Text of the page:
The Café Taliche

The locals of Taliche say that the earth fell in love with the clouds and gathered rocks to write the heavens a love letter of mountain ranges. And for those who hike the Àlmecs, there’s certainly a sense of romantic wonder. The path brings you past sheep grazing in pastures and cows sending echoes of clanging bells up the mountainside. Many a trekker ascends the peak, breathes in the cold air, and lets out a long-held sigh before returning to the parking lot below.

Yet despite its beauty, every year a handful of travelers descend the mountain’s dark ravines rather than returning on the path they climbed. And while you may imagine they’re adventurers, it’s almost always despair that causes them to lose their way: a recent heartbreak, the death of a loved one, or some great loss that they cradle too closely. Down the thorny path they go, stumbling through brambles aimlessly.

For those unfortunate enough to get lost in the mountains, only a few reach the small hamlet far below. Along the village roads they search for a restaurant that might be open, a tavern serving iced drinks, a café with a chair in which to rest. And, lo and behold, there at the end of the road, like a poppy in full bloom, is the terrace of the Café Taliche. All around the patio’s perimeter, irises and bluebells nod and a table sits waiting. Here cold beers are poured straight from the tap, there’s local goat cheese for the tasting, and the bread is warm from the oven. Would you like some ice cream fresh from the churn, a young woman asks, her arms glistening with sunlight.

There are moments in life, rare as watching a butterfly emerge from a cocoon, when the machinery of the world comes to a halt. There are no errands to run, no missed opportunities to lament, no heartbreak too great to waste another sigh upon. There’s only this: a cold beer with its frothy head, the softness of goat cheese, and sunshine as sweet as local honey. And when it’s time to leave—always too early it seems—everyone sets off without keeping a single souvenir. No matchbook has ever fallen into a visitor’s pocket, no postcards have been bought or sent, and no pictures have been taken to remember its address.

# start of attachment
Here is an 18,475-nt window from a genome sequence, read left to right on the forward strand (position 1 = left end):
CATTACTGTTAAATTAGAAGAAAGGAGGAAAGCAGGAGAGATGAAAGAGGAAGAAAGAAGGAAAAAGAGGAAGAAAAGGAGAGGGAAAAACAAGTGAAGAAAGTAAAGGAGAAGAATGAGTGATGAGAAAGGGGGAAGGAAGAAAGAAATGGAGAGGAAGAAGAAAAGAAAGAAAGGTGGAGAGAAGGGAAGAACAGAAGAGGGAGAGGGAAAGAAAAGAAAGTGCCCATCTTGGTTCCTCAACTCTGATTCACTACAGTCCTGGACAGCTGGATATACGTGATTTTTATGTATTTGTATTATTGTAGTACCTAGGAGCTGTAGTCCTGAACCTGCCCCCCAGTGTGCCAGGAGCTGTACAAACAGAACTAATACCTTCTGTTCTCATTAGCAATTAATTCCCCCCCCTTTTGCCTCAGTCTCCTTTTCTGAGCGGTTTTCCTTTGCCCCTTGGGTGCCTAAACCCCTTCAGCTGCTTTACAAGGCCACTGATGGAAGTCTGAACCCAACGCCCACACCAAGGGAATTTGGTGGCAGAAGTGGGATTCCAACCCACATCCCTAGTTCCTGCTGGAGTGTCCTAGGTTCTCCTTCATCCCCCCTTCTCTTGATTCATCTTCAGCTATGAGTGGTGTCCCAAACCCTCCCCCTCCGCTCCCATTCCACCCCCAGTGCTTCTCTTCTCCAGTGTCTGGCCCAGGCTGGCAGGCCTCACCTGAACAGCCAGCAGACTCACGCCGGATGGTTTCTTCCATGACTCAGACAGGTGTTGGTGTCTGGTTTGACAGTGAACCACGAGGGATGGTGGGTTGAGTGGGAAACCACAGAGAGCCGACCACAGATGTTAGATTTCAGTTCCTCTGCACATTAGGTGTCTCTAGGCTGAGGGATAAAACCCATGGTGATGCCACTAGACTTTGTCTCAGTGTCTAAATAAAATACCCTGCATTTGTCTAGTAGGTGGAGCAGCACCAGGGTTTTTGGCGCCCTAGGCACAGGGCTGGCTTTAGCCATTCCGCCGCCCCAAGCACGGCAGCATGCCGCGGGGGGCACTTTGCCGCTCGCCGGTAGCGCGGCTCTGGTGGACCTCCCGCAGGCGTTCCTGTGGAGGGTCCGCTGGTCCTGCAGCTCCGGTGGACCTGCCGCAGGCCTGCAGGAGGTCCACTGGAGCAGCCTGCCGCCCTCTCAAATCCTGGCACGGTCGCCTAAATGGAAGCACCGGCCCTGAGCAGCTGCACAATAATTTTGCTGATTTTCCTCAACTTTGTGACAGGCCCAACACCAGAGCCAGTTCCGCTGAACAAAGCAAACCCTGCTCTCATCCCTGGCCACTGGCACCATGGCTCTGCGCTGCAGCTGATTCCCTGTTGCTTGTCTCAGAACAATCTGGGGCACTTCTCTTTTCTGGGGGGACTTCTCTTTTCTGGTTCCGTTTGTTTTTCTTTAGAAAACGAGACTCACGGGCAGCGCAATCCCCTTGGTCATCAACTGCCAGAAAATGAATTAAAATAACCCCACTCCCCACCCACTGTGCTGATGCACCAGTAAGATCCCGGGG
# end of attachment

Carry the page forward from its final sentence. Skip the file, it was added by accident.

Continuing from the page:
We wish we could give you better directions—if we could, we’d be at the café right now. But even your guidebook writers have left in such a state of forgetfulness that we’ve failed to chart our way back. And so, for travelers lucky enough to discover the café (who may even be reading this description at the Café Taliche right now) we urge you to heed our advice: Roll up your sleeves and let the sun warm your body, savor each spoonful of ice cream as long as you can. Because soon the world will call to you with its alarm clocks and phone calls; your car cannot remain in the parking lot on the other side of the mountain all night; your flight leaves in the morning. Look, the sun is already beginning its descent.